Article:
If we continue to suppress these natural urges, the habitual suppression can lead to a kind of psychosocial form of occasional constipation, whereby elimination may be regular, but not complete. If elimination does not naturally conform to the Ayurvedic definition of “normal,” then the elimination cannot be complete and the colon is, therefore, considered occasionally constipated.

Exercise

Body Type Quiz

Exercise is one of the simplest cures for lack of bowel movement. 80% of Americans do not exercise regularly. (1) This sedentary lifestyle can be a primary factor in the etiology of constipation. From the Ayurvedic perspective, exercise is primarily an activity to pump life force, or prana, into every cell of the body. Deep nasal breathing during a brisk walk will provide the desired benefits and will soothe the nervous system while energizing the body. (2-5)

>> Don’t know your body type? Click here to take the quiz.

Occasional Vata Constipation

Vata Banner

In Ayurveda, elimination is controlled by Vata, the principle that governs movement in the body. This particular aspect of Vata (or sub-dosha) I am referring to is called Apana Vata. This is one of the five pranas or energies in the body that control normal function. Apana Vata controls the vital force moving into the pelvis, controlling elimination and reproduction. Typically, when Apana Vata gets out of balance, it will first become dry. This dryness can cause classic Vata-based constipation from time to time, where the colon is too dry and the stool can become hard and impacted. Treatment for this condition will be focused on removing the dryness by reestablishing the naturally moist and unctuous environment of the colon with demulcent and bowel-toning herbs and tonics.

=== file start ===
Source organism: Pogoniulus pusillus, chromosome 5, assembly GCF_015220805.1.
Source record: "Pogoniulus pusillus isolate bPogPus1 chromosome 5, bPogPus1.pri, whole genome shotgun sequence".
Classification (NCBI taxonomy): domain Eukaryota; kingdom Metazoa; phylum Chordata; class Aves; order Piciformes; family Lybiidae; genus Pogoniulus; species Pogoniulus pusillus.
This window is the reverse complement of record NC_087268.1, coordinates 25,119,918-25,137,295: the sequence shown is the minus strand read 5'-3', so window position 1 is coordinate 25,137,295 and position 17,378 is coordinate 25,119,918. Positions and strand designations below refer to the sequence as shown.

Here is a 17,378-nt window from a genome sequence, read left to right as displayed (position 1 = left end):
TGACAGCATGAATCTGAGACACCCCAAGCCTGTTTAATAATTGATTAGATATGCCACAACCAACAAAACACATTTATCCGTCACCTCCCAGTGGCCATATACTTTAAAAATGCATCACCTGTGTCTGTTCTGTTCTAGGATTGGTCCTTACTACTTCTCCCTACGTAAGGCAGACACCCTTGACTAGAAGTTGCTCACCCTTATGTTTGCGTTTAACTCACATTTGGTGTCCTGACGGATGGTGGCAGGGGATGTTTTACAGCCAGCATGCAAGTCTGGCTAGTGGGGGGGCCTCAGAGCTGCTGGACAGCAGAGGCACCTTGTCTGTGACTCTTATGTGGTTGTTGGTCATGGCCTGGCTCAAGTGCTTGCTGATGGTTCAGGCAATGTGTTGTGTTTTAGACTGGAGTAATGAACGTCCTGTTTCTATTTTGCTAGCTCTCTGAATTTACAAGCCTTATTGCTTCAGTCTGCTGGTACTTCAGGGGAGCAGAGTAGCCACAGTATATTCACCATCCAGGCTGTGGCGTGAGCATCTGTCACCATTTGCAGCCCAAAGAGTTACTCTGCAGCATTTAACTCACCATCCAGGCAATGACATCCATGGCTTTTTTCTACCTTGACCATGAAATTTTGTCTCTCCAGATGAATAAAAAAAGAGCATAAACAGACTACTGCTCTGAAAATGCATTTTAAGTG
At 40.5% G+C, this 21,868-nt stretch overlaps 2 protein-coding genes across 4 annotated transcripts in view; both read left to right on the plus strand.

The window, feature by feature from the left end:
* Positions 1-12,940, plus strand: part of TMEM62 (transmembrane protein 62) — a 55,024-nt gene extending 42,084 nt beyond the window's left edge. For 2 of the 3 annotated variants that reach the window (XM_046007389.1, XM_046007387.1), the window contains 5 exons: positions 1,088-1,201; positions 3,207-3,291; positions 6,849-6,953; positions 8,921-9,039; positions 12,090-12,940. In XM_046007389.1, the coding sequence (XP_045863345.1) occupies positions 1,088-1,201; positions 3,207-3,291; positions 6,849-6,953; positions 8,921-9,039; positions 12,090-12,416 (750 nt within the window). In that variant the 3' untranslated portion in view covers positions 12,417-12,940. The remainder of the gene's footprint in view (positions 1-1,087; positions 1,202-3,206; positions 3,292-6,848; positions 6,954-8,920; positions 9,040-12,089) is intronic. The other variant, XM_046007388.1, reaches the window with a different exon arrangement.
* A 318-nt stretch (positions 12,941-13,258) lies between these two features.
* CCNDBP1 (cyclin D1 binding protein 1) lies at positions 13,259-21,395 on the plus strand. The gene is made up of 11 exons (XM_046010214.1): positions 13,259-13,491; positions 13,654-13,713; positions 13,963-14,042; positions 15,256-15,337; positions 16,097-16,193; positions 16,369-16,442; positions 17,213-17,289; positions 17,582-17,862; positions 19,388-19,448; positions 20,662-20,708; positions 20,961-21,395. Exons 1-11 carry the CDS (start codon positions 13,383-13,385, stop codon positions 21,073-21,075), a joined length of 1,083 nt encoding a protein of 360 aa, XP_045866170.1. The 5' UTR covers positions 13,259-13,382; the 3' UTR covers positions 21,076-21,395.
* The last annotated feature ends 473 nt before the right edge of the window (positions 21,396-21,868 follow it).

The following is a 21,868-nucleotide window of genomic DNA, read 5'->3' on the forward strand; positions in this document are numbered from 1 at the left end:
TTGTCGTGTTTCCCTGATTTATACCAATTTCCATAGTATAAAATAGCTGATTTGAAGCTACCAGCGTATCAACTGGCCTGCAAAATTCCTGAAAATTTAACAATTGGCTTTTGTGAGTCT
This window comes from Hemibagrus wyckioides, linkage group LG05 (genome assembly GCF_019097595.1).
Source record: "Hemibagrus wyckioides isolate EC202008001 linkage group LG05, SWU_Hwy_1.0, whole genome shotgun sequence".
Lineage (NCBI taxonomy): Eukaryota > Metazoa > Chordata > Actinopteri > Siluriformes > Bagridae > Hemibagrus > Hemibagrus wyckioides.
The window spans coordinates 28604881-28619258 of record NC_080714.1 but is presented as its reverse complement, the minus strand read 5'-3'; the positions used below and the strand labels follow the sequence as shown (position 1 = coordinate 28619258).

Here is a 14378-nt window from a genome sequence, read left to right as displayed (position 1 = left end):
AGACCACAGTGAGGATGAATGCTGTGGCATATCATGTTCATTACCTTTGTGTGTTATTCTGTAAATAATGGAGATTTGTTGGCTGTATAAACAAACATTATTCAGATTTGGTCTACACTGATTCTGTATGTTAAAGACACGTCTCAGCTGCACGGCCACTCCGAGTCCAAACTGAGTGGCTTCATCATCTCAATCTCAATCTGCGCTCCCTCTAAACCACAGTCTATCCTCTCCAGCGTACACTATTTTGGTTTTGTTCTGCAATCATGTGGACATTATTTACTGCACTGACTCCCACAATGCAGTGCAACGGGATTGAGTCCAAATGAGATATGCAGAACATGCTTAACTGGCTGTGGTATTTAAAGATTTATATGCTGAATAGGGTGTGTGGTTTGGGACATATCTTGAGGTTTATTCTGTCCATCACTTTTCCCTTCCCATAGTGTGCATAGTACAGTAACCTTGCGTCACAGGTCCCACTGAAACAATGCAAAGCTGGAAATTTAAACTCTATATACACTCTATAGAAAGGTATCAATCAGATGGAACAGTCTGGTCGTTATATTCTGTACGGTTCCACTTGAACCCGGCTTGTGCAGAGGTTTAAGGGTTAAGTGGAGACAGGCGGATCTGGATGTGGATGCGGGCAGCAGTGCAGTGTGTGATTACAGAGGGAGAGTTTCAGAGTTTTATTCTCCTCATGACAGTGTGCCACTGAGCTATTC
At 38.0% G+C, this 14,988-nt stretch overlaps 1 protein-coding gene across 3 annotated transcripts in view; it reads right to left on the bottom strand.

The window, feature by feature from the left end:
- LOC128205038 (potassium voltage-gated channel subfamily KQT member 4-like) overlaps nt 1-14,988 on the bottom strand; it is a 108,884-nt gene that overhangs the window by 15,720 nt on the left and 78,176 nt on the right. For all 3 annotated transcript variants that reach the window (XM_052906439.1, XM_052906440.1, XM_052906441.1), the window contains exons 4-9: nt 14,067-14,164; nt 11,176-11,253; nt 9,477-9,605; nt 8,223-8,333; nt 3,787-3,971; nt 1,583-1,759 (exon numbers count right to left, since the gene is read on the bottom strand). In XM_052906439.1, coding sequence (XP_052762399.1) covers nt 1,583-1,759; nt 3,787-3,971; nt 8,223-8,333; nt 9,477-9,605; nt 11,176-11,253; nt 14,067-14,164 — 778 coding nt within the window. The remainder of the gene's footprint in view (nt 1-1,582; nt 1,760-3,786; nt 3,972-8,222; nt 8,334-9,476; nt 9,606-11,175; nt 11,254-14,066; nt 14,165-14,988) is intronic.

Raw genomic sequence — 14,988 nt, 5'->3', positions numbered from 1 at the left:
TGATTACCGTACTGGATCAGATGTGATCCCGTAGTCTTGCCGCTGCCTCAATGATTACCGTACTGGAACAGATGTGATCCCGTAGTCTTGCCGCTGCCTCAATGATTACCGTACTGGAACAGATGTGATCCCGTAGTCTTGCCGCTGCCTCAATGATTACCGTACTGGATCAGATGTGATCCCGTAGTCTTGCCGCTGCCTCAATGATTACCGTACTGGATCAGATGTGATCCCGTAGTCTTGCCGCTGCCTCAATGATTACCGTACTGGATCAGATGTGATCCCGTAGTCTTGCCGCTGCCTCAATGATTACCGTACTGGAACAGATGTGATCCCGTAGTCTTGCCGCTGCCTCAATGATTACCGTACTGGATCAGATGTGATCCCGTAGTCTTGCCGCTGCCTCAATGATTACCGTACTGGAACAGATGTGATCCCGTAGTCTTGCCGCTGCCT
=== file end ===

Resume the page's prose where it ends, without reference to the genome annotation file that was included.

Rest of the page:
Occasional Pitta Constipation

Pitta banner

The next general form of intermittent constipation is caused by excess Pitta or too much heat. An over-abundance of heat in the colon can also dry out the colon, aggravating Apana Vata and leading to occasional constipation, as we saw in the Vata example. The toxins that build up in the colon can be re-absorbed in the liver, where additional heat can build up. This can compromise bile flow from the liver and gallbladder into the small intestine. Bile from the liver is in charge of regulating the stool – no bile, no poop. The result is Pitta-caused occasional constipation. Treatments for the pitta-based intermittent constipation will cool and lubricate the colon while increasing liver function and bile flow.

Occasional Kapha Constipation

Kapha banner

When there is excess Vata or dryness in the colon, the body will defend itself by producing more colonic mucus to combat the dryness. When this happens in excess, the colon can get clogged with mucus and cause Kapha-based occasional constipation. When this imbalance is combined with a mucus-forming diet, this condition can become chronic, or even become loose. Treatment for Kapha-based occasional constipation will be geared towards removing the mucus with drying, astringent, and pungent herbs – the exact opposite effect of the Vata-based version.

Why Laxatives, Colonics, and Irrigating Enemas Are Not Helpful

How occasional constipation will manifest, whether it be Vata-, Pitta- or Kapha-based, will have a lot to do with the individual’s body type, the season, the geographical location, and of course, the specific imbalances of the individual.